Patents: Public or Private Rights?

Based on the briefing by the parties, this case appears to hinge on two issues.  First is the question of whether patent rights are private rights or public rights.  The public rights doctrine is an exception to the rule that any matter which is the subject of a suit at the common law, or in equity, or admiralty, must be adjudicated by an Article III court.  Cascades Proj., 2017 WL 1946963, *12. This doctrine has been explained as allowing Article I tribunals to adjudicate claims where the rights at issue are integrally related to particular federal government action.  Id., citing Stern v. Marshall, 564 U.S. 462, 490-91 (2011).  Unsurprisingly, the parties in this action differ sharply on this issue.  The petitioner contends that patents are private rights, and the respondent contends that patents are public rights.  The Federal Government filed a brief that supports the respondent and the constitutionality of AIA review.

Is McCormick a constitutional case or a statutory interpretation case?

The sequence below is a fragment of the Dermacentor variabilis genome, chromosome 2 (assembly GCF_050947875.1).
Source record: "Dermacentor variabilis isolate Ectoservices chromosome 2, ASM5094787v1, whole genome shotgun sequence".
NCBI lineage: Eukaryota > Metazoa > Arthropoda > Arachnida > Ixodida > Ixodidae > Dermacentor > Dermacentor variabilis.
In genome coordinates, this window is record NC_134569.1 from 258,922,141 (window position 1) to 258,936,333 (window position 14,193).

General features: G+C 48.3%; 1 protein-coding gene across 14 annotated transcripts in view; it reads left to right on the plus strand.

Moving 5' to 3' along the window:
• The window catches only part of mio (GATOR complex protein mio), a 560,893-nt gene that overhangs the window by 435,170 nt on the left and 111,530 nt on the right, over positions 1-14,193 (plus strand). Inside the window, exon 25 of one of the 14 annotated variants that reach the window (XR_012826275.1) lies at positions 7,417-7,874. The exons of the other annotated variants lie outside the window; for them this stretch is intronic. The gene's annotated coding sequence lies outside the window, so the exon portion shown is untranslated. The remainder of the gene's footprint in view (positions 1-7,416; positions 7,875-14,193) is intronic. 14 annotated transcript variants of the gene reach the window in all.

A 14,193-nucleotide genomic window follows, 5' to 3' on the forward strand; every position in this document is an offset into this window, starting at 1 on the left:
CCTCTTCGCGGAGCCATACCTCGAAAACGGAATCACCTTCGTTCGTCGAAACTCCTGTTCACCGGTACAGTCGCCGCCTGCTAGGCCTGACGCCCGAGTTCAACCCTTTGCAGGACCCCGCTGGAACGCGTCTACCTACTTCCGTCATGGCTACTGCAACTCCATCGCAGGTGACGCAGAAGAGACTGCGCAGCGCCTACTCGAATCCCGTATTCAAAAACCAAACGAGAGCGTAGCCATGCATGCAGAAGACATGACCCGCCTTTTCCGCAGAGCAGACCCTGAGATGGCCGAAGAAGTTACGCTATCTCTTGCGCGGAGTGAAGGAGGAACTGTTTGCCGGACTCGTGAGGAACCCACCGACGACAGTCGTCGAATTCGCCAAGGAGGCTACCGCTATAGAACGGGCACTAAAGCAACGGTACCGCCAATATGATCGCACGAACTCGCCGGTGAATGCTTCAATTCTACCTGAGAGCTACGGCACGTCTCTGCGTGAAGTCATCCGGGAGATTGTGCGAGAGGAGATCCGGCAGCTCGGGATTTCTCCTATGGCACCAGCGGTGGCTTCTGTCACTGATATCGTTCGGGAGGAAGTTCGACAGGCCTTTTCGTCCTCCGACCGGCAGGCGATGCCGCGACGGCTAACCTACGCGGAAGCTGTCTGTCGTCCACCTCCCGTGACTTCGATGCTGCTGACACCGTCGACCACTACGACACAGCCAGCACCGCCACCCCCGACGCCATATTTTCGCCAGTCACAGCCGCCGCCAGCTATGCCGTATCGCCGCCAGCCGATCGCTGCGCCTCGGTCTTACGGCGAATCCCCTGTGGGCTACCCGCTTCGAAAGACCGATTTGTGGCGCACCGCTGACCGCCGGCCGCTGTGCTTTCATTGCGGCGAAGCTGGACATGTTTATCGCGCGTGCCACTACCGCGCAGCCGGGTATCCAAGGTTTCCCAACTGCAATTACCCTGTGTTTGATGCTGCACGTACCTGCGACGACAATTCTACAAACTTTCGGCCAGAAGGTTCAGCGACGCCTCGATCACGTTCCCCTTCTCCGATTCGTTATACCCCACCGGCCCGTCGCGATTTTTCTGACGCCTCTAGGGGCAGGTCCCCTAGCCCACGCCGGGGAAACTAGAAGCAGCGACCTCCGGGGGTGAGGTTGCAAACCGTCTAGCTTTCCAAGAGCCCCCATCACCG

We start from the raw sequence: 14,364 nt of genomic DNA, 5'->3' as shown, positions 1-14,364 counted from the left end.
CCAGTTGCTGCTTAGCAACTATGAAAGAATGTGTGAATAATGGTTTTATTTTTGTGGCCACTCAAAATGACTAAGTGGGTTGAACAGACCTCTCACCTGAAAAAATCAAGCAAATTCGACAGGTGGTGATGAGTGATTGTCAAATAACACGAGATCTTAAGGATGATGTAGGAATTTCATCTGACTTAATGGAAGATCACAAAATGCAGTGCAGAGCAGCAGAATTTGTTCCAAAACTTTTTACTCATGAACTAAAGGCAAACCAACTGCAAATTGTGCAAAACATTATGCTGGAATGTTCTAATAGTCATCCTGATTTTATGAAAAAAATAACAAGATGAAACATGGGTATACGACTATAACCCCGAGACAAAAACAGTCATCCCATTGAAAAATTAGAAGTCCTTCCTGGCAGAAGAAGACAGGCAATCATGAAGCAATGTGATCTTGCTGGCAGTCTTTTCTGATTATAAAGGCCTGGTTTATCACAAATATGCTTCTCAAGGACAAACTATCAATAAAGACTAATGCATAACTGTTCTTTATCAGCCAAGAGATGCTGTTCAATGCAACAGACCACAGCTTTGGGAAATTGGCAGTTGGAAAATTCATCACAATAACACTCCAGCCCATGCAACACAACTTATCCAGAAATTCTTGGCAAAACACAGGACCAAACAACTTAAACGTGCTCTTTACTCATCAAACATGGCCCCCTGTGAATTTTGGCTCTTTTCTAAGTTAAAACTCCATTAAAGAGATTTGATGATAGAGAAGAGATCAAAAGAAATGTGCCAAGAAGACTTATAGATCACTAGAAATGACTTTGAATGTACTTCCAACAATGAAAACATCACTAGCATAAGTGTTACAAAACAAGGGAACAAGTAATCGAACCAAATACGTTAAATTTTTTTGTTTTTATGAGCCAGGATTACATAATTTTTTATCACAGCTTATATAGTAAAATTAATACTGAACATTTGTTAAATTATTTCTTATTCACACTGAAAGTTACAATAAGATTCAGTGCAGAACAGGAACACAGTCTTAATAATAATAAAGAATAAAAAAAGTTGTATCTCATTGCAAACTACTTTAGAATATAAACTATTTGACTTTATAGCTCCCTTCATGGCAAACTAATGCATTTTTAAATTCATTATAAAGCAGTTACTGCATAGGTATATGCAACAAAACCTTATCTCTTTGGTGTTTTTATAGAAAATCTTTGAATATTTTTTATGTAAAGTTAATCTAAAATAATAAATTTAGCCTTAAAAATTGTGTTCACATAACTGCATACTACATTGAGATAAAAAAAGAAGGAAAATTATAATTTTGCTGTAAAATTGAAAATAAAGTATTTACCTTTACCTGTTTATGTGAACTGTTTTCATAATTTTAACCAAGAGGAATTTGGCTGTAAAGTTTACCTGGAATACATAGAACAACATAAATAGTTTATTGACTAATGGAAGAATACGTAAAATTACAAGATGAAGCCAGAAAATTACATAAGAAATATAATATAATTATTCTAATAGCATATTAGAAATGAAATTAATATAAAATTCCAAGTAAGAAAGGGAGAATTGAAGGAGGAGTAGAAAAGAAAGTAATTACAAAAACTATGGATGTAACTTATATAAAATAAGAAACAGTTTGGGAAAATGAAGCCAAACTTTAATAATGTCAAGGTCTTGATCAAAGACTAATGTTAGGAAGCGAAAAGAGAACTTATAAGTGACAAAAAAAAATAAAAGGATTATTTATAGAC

The second question is what meaning to give to the Supreme Court’s pronouncement, in McCormick Harvesting Machine Co. v. Aultman, a case dating from 1898, that:

“The only authority competent to set a patent aside, or to annul it, or to correct it for any reason whatever, is vested in the courts of the United States, and not in the department which issued the patent.”   McCormick Harvesting Machine Co. v. Aultman, 169 U.S. 606, 609 (1898) (finding one exception, for reissue requests by a patent owner).

The McCormick decision itself does not clearly state whether the above pronouncement is based on constitutional principles, or alternatively whether it is merely based on the scope of the statutes that existed at that time.